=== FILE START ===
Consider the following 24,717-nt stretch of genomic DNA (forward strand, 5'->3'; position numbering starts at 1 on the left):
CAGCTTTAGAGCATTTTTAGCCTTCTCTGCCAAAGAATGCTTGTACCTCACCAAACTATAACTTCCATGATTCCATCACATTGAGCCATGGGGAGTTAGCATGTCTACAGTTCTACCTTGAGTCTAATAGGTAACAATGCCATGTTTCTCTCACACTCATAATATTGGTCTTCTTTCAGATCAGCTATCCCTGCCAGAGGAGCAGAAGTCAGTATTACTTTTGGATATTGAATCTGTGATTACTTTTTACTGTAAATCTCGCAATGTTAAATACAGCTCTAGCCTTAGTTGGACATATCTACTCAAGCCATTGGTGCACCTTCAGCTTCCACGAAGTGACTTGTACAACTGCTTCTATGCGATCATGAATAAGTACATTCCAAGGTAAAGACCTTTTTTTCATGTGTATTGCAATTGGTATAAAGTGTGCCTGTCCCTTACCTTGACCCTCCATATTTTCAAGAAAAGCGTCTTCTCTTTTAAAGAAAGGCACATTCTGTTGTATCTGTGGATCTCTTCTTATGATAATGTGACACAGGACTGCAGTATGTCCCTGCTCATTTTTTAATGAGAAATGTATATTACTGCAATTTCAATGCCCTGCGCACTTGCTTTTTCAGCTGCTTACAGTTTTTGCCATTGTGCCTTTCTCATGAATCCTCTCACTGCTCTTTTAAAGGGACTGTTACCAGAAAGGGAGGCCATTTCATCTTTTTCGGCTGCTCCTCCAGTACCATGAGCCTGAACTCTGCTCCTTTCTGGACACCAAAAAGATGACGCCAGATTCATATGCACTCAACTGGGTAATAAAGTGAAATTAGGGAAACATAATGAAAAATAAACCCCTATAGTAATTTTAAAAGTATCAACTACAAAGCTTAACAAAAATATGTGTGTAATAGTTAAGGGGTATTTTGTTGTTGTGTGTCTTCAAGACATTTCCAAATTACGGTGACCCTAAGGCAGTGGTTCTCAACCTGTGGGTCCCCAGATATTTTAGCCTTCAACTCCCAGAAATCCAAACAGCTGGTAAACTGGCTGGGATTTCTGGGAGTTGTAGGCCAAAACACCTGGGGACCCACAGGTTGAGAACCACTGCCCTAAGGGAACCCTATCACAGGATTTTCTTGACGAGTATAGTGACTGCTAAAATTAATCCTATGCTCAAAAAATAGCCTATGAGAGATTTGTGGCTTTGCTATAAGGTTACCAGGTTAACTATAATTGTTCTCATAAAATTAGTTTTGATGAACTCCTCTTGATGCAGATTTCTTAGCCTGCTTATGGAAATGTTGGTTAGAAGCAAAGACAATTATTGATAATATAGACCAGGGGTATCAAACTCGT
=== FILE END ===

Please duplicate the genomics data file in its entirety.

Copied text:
Consider the following 24,717-nt stretch of genomic DNA (forward strand, 5'->3'; position numbering starts at 1 on the left):
CAGCTTTAGAGCATTTTTAGCCTTCTCTGCCAAAGAATGCTTGTACCTCACCAAACTATAACTTCCATGATTCCATCACATTGAGCCATGGGGAGTTAGCATGTCTACAGTTCTACCTTGAGTCTAATAGGTAACAATGCCATGTTTCTCTCACACTCATAATATTGGTCTTCTTTCAGATCAGCTATCCCTGCCAGAGGAGCAGAAGTCAGTATTACTTTTGGATATTGAATCTGTGATTACTTTTTACTGTAAATCTCGCAATGTTAAATACAGCTCTAGCCTTAGTTGGACATATCTACTCAAGCCATTGGTGCACCTTCAGCTTCCACGAAGTGACTTGTACAACTGCTTCTATGCGATCATGAATAAGTACATTCCAAGGTAAAGACCTTTTTTTCATGTGTATTGCAATTGGTATAAAGTGTGCCTGTCCCTTACCTTGACCCTCCATATTTTCAAGAAAAGCGTCTTCTCTTTTAAAGAAAGGCACATTCTGTTGTATCTGTGGATCTCTTCTTATGATAATGTGACACAGGACTGCAGTATGTCCCTGCTCATTTTTTAATGAGAAATGTATATTACTGCAATTTCAATGCCCTGCGCACTTGCTTTTTCAGCTGCTTACAGTTTTTGCCATTGTGCCTTTCTCATGAATCCTCTCACTGCTCTTTTAAAGGGACTGTTACCAGAAAGGGAGGCCATTTCATCTTTTTCGGCTGCTCCTCCAGTACCATGAGCCTGAACTCTGCTCCTTTCTGGACACCAAAAAGATGACGCCAGATTCATATGCACTCAACTGGGTAATAAAGTGAAATTAGGGAAACATAATGAAAAATAAACCCCTATAGTAATTTTAAAAGTATCAACTACAAAGCTTAACAAAAATATGTGTGTAATAGTTAAGGGGTATTTTGTTGTTGTGTGTCTTCAAGACATTTCCAAATTACGGTGACCCTAAGGCAGTGGTTCTCAACCTGTGGGTCCCCAGATATTTTAGCCTTCAACTCCCAGAAATCCAAACAGCTGGTAAACTGGCTGGGATTTCTGGGAGTTGTAGGCCAAAACACCTGGGGACCCACAGGTTGAGAACCACTGCCCTAAGGGAACCCTATCACAGGATTTTCTTGACGAGTATAGTGACTGCTAAAATTAATCCTATGCTCAAAAAATAGCCTATGAGAGATTTGTGGCTTTGCTATAAGGTTACCAGGTTAACTATAATTGTTCTCATAAAATTAGTTTTGATGAACTCCTCTTGATGCAGATTTCTTAGCCTGCTTATGGAAATGTTGGTTAGAAGCAAAGACAATTATTGATAATATAGACCAGGGGTATCAAACTCGT